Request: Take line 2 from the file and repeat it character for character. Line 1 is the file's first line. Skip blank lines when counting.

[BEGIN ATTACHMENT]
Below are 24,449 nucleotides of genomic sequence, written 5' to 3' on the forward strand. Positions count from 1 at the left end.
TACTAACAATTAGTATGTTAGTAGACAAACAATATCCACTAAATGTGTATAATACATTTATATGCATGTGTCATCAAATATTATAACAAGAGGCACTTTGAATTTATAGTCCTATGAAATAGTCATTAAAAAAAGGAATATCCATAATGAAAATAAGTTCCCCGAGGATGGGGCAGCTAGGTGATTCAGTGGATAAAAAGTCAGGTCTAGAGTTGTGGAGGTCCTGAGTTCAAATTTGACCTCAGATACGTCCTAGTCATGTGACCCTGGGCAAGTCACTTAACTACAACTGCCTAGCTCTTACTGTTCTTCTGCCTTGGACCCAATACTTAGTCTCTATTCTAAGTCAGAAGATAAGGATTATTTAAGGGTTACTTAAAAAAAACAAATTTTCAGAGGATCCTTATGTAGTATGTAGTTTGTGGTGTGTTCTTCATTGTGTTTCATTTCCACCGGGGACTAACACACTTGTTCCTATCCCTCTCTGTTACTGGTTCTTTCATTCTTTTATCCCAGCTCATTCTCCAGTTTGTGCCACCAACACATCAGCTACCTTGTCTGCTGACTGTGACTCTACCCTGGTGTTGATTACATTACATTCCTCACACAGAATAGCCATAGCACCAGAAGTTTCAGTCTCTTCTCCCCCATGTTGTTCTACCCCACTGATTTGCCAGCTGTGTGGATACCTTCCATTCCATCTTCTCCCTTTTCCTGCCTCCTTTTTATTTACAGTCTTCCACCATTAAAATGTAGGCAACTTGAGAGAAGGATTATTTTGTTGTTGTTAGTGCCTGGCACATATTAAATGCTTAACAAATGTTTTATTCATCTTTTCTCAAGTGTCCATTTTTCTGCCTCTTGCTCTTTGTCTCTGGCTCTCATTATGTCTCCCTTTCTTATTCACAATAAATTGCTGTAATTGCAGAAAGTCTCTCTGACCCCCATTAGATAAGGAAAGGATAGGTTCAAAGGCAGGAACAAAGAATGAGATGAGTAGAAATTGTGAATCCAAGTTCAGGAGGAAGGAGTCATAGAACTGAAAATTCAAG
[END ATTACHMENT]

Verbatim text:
TACTAACAATTAGTATGTTAGTAGACAAACAATATCCACTAAATGTGTATAATACATTTATATGCATGTGTCATCAAATATTATAACAAGAGGCACTTTGAATTTATAGTCCTATGAAATAGTCATTAAAAAAAGGAATATCCATAATGAAAATAAGTTCCCCGAGGATGGGGCAGCTAGGTGATTCAGTGGATAAAAAGTCAGGTCTAGAGTTGTGGAGGTCCTGAGTTCAAATTTGACCTCAGATACGTCCTAGTCATGTGACCCTGGGCAAGTCACTTAACTACAACTGCCTAGCTCTTACTGTTCTTCTGCCTTGGACCCAATACTTAGTCTCTATTCTAAGTCAGAAGATAAGGATTATTTAAGGGTTACTTAAAAAAAACAAATTTTCAGAGGATCCTTATGTAGTATGTAGTTTGTGGTGTGTTCTTCATTGTGTTTCATTTCCACCGGGGACTAACACACTTGTTCCTATCCCTCTCTGTTACTGGTTCTTTCATTCTTTTATCCCAGCTCATTCTCCAGTTTGTGCCACCAACACATCAGCTACCTTGTCTGCTGACTGTGACTCTACCCTGGTGTTGATTACATTACATTCCTCACACAGAATAGCCATAGCACCAGAAGTTTCAGTCTCTTCTCCCCCATGTTGTTCTACCCCACTGATTTGCCAGCTGTGTGGATACCTTCCATTCCATCTTCTCCCTTTTCCTGCCTCCTTTTTATTTACAGTCTTCCACCATTAAAATGTAGGCAACTTGAGAGAAGGATTATTTTGTTGTTGTTAGTGCCTGGCACATATTAAATGCTTAACAAATGTTTTATTCATCTTTTCTCAAGTGTCCATTTTTCTGCCTCTTGCTCTTTGTCTCTGGCTCTCATTATGTCTCCCTTTCTTATTCACAATAAATTGCTGTAATTGCAGAAAGTCTCTCTGACCCCCATTAGATAAGGAAAGGATAGGTTCAAAGGCAGGAACAAAGAATGAGATGAGTAGAAATTGTGAATCCAAGTTCAGGAGGAAGGAGTCATAGAACTGAAAATTCAAG